Sometimes called “vitamin sunshine,” Vitamin D is a key nutrient for maintaining healthy bones and absorbing calcium and phosphorus. Vitamin D is a fat-soluble vitamin used by many of the body’s organs and tissues, helping to control infections and reduce inflammation in the body. As a result, it can help you, and your baby recover from colds quicker and be protective in maintaining overall health.
Vitamin D3 is absorbed by the skin or from foods we eat. However, it isn't ready to be used by the body just yet; it remains inactive until it goes through a more complex process. It is stored in fat cells and stays dormant until it is needed.
Vitamin D has to be metabolized by the body into its hormonally active form called 25-dihydroxycholecalciferol. (8) It is first converted in the liver before entering the bloodstream. Then, it is taken up by the kidneys and converted to the hormonally active form of Vitamin D called calcitriol. This active form of Vitamin D helps the gut absorb calcium and prevents calcium loss from the kidneys.
Why do we need Vitamin D?
Healthy bones and skeletal development
Development of healthy teeth
Healthy cardiovascular system
Maintain bone density
Helps maintain the body’s proper phosphorus and magnesium levels
Reduces the risk of high blood pressure
Reduces the risk of insulin resistance and diabetes
Why infants need vitamin D
If a mother’s vitamin D levels are low, it can impact her baby’s vitamin D levels at birth. One study showed that 81% of women of childbearing age do not have sufficient levels of vitamin D.(9) This leaves infants at risk for vitamin D deficiency.
Infants need Vitamin D for healthy bones and immune systems. In addition, because of its role in calcium absorption, it is necessary for helping your baby develop strong teeth and reduce the risk of tooth decay.
Is my breast milk enough?
How much Vitamin D breast milk has depends on the mother's Vitamin D status. The amount of Vitamin D is higher in the fattier parts than in the more watery parts. (1)
Breastmilk is a complete food for your baby. It is recommended to exclusively breastfeed for the first six months of the baby's life and continues for the first year, beginning to add in foods after the first six months that are complementary to breastfeeding. After the first year, the American Academy of Pediatrics recommends that breastfeeding continues until age two or as long as mutually desired. (2)
A study of 107 healthy caucasian women in a nine-month follow-up study found that their exclusively breastfed infants received <20% of the daily recommended amount of Vitamin D during the first year of life. (5)
The best way to know that your baby is getting the amount of Vitamin D is to give them a high-quality Vitamin D3 supplement. The American Academy of Pediatrics recommends that all infants be supplemented with Vitamin D3, whether they are exclusively breastfed or partially breastfed. In addition, babies should be supplemented with Vitamin D3 for the first year after birth. (10) Premature infants are not more deficient in Vitamin D than babies born at term, and the recommendation for supplementation is the same.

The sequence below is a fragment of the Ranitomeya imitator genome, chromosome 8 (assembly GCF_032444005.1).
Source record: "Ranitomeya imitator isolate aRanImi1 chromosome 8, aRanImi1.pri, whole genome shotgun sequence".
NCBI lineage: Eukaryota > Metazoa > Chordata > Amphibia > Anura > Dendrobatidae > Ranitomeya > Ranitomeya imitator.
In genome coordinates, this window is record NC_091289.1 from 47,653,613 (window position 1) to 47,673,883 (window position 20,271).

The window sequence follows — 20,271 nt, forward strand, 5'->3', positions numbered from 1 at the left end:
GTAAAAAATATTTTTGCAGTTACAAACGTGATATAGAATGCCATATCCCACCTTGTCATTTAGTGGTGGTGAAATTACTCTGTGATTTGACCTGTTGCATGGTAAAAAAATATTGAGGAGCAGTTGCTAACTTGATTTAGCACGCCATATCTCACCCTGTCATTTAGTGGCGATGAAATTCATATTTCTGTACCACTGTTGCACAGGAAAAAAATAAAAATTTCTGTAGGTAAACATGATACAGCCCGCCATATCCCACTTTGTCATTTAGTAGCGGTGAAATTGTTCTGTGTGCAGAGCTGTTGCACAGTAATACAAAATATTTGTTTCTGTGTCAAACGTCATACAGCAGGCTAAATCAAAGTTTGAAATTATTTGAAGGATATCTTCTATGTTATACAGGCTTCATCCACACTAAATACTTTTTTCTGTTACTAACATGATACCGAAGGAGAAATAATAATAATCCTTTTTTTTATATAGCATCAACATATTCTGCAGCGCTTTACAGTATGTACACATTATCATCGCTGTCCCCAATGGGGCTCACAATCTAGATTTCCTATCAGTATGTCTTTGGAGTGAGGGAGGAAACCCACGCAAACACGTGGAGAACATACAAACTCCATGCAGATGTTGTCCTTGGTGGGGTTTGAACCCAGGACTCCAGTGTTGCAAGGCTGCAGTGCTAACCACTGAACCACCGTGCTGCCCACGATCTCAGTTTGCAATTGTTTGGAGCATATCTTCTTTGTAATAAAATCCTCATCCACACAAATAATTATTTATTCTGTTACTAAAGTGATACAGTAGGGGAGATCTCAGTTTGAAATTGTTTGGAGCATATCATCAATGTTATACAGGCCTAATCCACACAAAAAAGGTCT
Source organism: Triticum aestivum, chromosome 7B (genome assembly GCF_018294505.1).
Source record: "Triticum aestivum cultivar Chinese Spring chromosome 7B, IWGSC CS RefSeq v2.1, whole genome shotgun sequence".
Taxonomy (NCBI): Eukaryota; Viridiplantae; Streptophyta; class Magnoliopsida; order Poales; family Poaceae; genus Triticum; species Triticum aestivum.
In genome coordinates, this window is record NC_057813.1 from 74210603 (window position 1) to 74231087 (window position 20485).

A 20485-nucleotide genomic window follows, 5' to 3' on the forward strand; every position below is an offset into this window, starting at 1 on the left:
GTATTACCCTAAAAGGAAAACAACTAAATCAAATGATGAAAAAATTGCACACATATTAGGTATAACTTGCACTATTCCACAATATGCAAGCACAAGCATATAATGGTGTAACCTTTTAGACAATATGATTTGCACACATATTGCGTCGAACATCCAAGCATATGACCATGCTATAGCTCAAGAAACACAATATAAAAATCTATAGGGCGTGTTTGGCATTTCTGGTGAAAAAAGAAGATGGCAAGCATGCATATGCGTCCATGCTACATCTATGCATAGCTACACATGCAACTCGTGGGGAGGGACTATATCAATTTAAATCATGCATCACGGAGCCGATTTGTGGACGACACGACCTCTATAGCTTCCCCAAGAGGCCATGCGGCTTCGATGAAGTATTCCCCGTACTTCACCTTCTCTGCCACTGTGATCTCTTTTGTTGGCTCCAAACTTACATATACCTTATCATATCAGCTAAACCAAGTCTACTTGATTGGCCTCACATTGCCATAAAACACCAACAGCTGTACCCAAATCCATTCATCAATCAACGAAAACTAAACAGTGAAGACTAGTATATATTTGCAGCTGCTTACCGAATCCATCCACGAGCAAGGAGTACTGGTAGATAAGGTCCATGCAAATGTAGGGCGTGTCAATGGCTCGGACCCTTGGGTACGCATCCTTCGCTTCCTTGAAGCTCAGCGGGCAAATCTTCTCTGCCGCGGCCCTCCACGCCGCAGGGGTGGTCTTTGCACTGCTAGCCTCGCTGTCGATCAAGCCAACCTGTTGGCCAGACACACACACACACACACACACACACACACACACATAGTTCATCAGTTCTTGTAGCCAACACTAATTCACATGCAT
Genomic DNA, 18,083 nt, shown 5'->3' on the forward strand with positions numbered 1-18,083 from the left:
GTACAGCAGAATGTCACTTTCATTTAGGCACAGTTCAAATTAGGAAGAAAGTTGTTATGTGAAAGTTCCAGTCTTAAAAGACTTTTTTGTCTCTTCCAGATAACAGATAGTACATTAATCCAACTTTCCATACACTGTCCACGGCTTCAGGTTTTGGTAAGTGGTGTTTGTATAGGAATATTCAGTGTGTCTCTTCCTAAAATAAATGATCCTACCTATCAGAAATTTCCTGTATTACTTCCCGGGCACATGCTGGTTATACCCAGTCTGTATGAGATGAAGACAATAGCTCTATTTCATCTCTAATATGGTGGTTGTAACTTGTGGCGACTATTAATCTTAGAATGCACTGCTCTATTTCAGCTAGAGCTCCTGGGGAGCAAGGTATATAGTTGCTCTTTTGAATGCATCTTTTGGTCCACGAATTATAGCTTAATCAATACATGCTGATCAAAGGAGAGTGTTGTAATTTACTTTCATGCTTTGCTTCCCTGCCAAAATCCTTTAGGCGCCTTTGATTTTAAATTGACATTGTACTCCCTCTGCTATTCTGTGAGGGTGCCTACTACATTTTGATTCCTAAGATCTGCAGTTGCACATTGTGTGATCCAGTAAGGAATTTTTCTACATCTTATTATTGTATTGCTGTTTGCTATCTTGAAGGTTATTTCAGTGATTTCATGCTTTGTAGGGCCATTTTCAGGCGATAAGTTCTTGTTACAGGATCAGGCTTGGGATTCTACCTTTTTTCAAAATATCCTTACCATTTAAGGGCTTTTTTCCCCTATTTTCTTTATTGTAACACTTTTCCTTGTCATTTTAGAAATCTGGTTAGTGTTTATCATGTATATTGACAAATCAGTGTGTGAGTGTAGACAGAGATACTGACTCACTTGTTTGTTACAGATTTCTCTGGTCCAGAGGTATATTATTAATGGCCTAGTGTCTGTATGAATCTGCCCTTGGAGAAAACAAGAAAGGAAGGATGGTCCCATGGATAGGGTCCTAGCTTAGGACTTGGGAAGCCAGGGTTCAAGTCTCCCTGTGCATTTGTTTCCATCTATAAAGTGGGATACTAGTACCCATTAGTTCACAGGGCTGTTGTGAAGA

How much Vitamin D do we need? (7)
RDA - stands for Recommended Daily Allowance.
0-12 months - RDA is 400 IU/day unless the baby is exclusively breastfed and the mother is taking 6400 IU/day
1-70 years - 600 IU/day
During pregnancy and lactation - 600 IU/day
Over 70 years - 800 IU/day
How to make sure mom & baby are getting enough Vitamin D
Supplement both mom and baby with Vitamin D3 based on the recommended daily amount to maintain sufficient levels.
Mom takes 6400 IU/day Vitamin D3 supplement and does not supplement her baby as long as the baby is still exclusively breastfed.
Why should Vitamin D3 & Vitamin K2 be taken together?
Although Vitamin D3 and vitamin K2 have their respective benefits, they can work together to transport calcium best when taken together.(6) Vitamin D3 is a vehicle moving calcium where it needs to be.
Vitamin D3 helps absorb calcium from your intestines into the blood. Vitamin K2 picks it up from there and gets it to your bones.
Vitamin D2 doesn’t raise levels of the active form of Vitamin D in our bodies as well as vitamin D3. So, when choosing a vitamin D supplement, go for one that contains vitamin D3.
Foods that are high in Vitamin D
Fatty fish like salmon, tuna, mackerel, sardines, and trout
Meat, especially beef liver
Shiitake, white, and portabella mushrooms that have had at least 6 hours of UV light exposure for two days (3)
Fortified foods, meaning foods that have had Vitamin D added, are found in dairy-free alternative milk
Cow’s milk doesn’t contain enough vitamin D and is fortified with 115-124 IU per 8 oz serving (4)
Offering your baby foods high in Vitamin D helps their overall status but is not considered enough. So getting out in the sunshine, eating a diet of Vitamin D-rich foods, and taking a high-quality D3 + K2 vitamin supplement will ensure your baby is getting what they need.